Rana Plaza Tragedy: FIDH and ODHIKAR formally trigger the United Nations to clearly set out the responsibilities of all actors involved in human rights abuses in the garment sector of Bangladesh

FIDH and Odhikar, its member organization in Bangladesh, submitted yesterday a request to the United Nations Working Group on Business and Human Rights to look into the working conditions and labour rights of garment workers in Bangladesh.

On 24 April, the collapse of the Rana Plaza building in Savar, housing 5 garment factories, caused the death of more than 1,100 persons. This was just the last of a series of tragedies that brought to light widespread violations of international standards as well as domestic labour laws in Bangladesh. The most obvious are related to breaches of occupational health and safety standards.

Such tragedies could be avoided if all concerned stakeholders discharged their respective responsibilities to ensure respect for human rights in factories integrated into global supply chains. FIDH and Odhikar recall that the State of Bangladesh is the first obliged to protect human rights in the country. According to the UN Guiding Principles on Business and Human Rights, multinationals sourcing in Bangladesh must also ensure safe and fair working conditions that comply with internationally recognized human rights throughout their entire supply chain, independently of the State’s abilities and/or willingness to fulfill (its) own obligations.

Human rights abuses throughout the garment sector supply chain have been recored for long. However, in spite of a number of multi-stakeholder initiatives, these have continued. Several international brands have for the past days announced their decision to sign a legally binding Agreement on Fire and Safety in Bangladesh, with the global unions IndustriALL and UNI, as well as Bangladeshi unions. This agreement, which provides for independent safety inspections, has the potential to improve workers’ freedom of association and recognizes workers’ right not to enter the working place in case of hazardous conditions. FIDH welcomes this first step and calls on all concerned stakeholders to immediately upgrade the security conditions in factories and more generally to respect fundamental labour rights in Bangladesh.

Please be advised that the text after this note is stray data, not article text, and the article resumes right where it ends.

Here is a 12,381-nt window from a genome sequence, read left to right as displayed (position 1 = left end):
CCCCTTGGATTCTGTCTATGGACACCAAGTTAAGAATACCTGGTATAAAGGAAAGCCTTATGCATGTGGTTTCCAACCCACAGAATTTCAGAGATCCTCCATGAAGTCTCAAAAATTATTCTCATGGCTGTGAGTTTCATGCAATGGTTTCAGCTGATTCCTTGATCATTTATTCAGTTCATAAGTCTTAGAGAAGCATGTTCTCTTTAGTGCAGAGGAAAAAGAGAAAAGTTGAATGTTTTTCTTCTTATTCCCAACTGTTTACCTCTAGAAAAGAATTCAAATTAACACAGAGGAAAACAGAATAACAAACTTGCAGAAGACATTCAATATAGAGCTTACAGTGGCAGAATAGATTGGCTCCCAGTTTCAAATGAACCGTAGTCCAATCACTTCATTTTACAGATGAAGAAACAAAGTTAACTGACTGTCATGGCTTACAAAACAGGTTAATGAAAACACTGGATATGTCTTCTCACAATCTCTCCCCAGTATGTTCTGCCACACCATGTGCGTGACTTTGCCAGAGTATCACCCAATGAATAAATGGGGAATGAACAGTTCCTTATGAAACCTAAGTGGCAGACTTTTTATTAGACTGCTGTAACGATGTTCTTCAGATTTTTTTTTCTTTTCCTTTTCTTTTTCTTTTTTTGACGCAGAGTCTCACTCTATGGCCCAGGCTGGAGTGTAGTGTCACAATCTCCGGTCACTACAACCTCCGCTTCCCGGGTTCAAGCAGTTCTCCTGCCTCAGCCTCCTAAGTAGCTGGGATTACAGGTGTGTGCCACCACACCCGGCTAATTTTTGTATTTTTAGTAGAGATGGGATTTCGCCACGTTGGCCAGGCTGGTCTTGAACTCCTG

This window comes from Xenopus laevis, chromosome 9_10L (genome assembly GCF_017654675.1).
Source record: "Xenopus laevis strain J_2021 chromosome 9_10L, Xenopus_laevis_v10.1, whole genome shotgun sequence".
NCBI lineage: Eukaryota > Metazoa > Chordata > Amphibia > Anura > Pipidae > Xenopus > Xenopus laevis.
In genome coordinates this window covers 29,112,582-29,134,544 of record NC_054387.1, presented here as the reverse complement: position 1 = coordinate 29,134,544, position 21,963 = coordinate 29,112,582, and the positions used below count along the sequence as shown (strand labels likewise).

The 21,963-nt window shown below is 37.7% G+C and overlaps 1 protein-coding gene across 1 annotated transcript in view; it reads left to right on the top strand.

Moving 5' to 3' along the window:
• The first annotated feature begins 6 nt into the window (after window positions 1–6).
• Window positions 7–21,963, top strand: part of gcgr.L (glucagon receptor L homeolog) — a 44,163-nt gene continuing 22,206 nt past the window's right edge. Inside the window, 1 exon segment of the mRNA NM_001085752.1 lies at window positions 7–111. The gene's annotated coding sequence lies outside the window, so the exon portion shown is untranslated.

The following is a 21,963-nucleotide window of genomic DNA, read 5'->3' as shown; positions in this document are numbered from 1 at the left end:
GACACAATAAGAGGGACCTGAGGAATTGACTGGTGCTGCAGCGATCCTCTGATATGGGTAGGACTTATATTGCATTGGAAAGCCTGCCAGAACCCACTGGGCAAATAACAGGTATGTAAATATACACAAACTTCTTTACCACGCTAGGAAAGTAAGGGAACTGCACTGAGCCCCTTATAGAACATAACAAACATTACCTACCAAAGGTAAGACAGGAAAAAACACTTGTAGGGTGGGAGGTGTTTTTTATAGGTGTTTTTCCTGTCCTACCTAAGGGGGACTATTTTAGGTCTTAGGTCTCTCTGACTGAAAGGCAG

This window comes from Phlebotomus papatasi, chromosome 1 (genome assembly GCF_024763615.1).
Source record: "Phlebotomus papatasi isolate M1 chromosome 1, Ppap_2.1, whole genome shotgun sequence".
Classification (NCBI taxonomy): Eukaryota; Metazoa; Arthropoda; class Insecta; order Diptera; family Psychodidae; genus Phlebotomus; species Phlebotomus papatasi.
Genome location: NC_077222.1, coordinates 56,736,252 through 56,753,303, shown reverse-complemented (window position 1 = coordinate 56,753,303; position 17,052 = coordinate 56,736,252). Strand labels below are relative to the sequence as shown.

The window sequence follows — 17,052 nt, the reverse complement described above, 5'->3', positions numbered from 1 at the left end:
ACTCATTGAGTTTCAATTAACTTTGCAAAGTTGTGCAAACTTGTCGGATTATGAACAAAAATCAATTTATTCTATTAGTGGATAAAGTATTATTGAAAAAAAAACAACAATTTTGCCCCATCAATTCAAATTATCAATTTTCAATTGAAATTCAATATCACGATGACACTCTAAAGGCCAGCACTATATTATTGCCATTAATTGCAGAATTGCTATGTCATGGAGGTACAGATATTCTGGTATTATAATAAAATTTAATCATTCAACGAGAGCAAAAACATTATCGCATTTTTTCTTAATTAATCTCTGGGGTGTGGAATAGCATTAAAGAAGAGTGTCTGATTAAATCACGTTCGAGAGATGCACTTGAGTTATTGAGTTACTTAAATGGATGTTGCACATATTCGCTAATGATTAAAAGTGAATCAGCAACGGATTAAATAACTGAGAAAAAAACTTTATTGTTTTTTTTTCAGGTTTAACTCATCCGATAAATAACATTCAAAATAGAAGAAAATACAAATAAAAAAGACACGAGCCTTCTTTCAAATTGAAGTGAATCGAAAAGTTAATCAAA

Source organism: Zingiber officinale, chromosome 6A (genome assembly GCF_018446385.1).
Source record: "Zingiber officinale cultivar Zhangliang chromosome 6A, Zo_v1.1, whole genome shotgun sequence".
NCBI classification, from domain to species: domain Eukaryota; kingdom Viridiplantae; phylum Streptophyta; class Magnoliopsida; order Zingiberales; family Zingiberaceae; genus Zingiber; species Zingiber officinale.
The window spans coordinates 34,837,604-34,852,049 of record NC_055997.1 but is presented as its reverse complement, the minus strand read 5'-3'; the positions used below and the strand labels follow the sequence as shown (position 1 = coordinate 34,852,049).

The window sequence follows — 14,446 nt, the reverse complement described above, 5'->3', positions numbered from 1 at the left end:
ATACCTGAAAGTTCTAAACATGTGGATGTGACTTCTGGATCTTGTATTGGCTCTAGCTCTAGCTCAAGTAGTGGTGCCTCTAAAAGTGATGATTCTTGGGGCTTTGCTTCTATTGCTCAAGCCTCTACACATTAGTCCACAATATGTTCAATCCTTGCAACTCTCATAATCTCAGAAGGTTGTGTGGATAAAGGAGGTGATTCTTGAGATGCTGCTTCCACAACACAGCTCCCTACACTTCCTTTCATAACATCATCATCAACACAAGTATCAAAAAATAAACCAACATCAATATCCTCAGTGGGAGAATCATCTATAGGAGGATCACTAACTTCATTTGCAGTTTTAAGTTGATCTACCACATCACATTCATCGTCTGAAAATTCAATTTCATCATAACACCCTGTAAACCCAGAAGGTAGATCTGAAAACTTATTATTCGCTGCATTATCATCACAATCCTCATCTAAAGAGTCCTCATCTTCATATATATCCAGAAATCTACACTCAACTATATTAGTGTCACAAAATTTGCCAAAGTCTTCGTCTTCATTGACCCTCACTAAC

The state of the garment sector in Bangladesh is particularly emblematic of human rights abuses occurring throughout global supply chains. In order to discharge its mandate, FIDH and Odhikar believe that the UN Working Group should look into situations where there is a pattern of abuses or long-standing abuses linked to corporate activity and whose analysis would enable to draw lessons that could be applicable to other situations.

To begin with, FIDH and Odhikar request the Working Group to undertake a country visit to Bangladesh, which is essential to understand the ground reality, to the articulation effective solutions and to clarify the responsibilities of the various stakeholders, including the government of Bangladesh, multinational corporations and their suppliers, as well as multinationals’ home states , in order to bring an end to human rights violations linked to business activities in the garment sector in Bangladesh, and improve access to remedies for the victims. FIDH and Odhikar call on the Working Group to engage with all affected groups, including workers and in particular women workers, but also trade unions, relevant authorities, the International Labour Organization (ILO), garment sector federations, and businesses sourcing in Bangladesh.

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